Masayoshi Son doesn't give up easily. That's the take from a Bloomberg report Thursday that claims Sprint is moving ahead with a bid to acquire T-Mobile. 

According to the report, Sprint CFO Joe Euteneuer and Treasurer Greg Block have recently held meetings with six banks to ensure financing is ready for a T-Mobile bid. Sprint will likely put forth a bid in the June-July timeframe. 

While originally panned by regulators who like the status quo four-carrier competition model here in the United States, SoftBank CEO/Sprint Chairman Son has made his case that Sprint and T-Mobile would be better able to compete as a combined entity.

SoftBank last year acquired a majority stake in Sprint in a deal valued at more than $21 billion after U.S. regulators signed off on the deal.

Previous reports have claimed U.S. regulators are extremely skeptical of any deal between the two companies. Precedent was set by the FCC blocking AT&T’s 2011 attempted acquisition of T-Mobile for $39 billion posed on roadblock as does the FCC’s enthusiasm over the current market disruption T-Mobile appears to be helping facilitate.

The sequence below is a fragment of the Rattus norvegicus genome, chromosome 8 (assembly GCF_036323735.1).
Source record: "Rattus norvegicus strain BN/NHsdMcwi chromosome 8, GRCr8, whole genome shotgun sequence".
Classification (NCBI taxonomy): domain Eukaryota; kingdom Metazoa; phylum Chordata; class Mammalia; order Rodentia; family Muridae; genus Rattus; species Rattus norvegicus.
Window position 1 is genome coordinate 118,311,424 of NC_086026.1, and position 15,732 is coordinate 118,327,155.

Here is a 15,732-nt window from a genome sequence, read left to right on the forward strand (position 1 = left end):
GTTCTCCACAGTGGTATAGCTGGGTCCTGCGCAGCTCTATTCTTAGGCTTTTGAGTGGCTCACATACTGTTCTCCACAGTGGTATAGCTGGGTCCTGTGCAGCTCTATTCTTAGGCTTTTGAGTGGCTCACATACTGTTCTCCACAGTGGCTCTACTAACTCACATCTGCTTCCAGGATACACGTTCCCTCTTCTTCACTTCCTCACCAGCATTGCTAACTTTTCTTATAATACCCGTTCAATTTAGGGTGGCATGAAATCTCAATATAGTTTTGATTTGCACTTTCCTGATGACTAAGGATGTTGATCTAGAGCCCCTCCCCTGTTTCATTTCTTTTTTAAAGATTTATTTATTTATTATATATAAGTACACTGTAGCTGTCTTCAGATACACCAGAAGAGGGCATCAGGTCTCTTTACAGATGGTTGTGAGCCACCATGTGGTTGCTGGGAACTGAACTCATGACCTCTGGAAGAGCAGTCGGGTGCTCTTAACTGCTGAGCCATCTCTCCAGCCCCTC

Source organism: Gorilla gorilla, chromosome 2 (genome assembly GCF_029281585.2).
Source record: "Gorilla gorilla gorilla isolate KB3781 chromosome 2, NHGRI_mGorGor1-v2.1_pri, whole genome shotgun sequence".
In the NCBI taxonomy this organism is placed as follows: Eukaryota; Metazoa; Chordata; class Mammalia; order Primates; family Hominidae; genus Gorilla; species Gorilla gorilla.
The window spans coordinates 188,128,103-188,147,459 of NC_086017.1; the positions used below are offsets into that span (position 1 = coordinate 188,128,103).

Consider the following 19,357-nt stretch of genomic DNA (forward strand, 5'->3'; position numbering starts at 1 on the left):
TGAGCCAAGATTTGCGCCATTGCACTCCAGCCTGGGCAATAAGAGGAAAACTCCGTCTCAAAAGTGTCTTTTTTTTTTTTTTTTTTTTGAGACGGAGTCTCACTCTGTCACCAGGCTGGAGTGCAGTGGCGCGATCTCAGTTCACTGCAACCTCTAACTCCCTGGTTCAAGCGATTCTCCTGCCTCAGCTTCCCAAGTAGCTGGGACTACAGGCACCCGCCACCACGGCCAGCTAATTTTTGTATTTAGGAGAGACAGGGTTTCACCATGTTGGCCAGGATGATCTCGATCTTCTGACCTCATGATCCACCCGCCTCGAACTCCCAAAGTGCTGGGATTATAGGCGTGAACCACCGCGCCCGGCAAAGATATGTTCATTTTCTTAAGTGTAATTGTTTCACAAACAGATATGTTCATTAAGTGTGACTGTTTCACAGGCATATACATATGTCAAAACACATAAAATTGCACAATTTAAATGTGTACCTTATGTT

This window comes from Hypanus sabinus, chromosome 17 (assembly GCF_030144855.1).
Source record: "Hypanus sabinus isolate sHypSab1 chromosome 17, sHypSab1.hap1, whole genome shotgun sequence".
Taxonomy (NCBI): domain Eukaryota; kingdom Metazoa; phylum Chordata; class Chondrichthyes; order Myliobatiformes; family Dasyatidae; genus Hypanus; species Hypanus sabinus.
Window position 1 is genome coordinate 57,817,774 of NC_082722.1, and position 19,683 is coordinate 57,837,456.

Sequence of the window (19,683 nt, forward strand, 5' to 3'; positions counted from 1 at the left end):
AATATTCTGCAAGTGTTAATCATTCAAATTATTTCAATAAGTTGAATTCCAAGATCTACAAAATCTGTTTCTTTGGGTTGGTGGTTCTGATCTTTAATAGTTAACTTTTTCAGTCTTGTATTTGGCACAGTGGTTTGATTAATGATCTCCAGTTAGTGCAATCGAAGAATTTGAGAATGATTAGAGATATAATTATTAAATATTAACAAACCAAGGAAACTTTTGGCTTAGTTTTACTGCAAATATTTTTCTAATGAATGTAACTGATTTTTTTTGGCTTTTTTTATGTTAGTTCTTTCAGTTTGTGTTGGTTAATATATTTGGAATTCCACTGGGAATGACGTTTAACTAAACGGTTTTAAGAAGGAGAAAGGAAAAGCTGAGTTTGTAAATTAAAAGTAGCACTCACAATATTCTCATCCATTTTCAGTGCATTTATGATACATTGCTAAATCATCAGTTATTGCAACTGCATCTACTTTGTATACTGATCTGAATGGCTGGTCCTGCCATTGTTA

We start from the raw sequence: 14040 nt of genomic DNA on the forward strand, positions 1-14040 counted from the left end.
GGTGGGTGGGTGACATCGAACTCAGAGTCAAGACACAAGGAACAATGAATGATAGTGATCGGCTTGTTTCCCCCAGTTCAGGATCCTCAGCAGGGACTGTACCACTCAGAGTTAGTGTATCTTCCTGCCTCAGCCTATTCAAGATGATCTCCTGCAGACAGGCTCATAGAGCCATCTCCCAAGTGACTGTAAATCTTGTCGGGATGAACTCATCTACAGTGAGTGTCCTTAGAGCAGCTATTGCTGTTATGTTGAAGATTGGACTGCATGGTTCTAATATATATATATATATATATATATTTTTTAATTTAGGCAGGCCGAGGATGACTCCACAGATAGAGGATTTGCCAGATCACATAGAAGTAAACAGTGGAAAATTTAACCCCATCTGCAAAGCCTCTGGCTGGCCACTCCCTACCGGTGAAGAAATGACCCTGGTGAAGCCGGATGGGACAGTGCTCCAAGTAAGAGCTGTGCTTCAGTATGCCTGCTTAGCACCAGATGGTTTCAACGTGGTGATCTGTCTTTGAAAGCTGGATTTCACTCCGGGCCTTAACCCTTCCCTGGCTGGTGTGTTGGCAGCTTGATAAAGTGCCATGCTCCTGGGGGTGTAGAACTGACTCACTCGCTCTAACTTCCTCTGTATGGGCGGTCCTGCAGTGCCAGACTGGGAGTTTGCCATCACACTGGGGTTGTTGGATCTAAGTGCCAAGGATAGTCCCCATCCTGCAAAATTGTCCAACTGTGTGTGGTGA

While Son and Sprint have been quiet on the acquisition news front lately, the FCC has been busy putting in place additional hurdles to a Sprint-T-Mobile tie-up. The FCC is looking to give smaller carriers a leg up in 600 MHz spectrum auctions planned for 2015 by setting aside up to 30 MHz per market that larger carriers like AT&T and Verizon would be restricted from bidding on. But FCC Chairman Tom Wheeler reportedly said that those rules, likely paramount to smaller rural and regional carriers meaningfully competing for beachfront spectrum, would need to be reconsidered if a Sprint-T-Mobile merger proceeds.

Also, the FCC has elected to add 128.5 MHz of airwaves to its spectrum screen. That includes 101 MHz of 2.5 GHz EBS spectrum that Sprint got hold of in its acquisition of Clearwire last year. With that swath of spectrum in the screen, Sprint would exceed the one-third threshold in many markets, making it more difficult for the carrier to buy more spectrum. That could put a major ding in the carrier’s hopes to link up with T-Mobile and, in turn, combine the companies’ spectrum portfolios.